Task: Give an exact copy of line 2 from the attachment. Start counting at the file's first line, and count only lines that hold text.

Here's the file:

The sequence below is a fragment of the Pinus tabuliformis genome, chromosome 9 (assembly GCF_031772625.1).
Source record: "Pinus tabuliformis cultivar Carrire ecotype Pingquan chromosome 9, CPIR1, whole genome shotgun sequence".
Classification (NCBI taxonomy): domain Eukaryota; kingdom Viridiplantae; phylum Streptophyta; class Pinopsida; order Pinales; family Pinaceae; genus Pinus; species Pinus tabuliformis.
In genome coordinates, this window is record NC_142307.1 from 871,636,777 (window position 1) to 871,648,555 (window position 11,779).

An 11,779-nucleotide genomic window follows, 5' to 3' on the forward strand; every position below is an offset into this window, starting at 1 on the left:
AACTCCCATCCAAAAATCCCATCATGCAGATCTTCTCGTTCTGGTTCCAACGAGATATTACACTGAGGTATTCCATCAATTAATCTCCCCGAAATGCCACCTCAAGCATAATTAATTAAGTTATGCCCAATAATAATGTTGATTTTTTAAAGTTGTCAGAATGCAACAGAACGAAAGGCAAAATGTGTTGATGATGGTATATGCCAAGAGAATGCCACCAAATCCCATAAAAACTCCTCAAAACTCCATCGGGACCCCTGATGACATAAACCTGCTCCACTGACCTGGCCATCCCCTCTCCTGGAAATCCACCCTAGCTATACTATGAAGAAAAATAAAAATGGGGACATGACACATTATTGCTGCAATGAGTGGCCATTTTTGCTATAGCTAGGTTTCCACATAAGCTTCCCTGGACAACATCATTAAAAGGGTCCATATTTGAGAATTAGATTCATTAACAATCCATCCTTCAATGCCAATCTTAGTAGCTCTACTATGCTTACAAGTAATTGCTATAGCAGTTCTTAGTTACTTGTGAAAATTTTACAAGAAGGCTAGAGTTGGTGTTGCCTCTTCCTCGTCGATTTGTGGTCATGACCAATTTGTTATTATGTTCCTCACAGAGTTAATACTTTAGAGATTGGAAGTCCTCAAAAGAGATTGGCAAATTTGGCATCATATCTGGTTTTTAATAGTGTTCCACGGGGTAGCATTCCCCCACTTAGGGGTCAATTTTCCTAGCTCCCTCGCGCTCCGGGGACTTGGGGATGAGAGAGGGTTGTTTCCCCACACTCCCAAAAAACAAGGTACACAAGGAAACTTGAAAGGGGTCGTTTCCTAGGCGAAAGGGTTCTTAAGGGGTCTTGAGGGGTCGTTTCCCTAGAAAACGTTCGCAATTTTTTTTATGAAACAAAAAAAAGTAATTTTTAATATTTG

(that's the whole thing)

Source record: "Pinus tabuliformis cultivar Carrire ecotype Pingquan chromosome 9, CPIR1, whole genome shotgun sequence".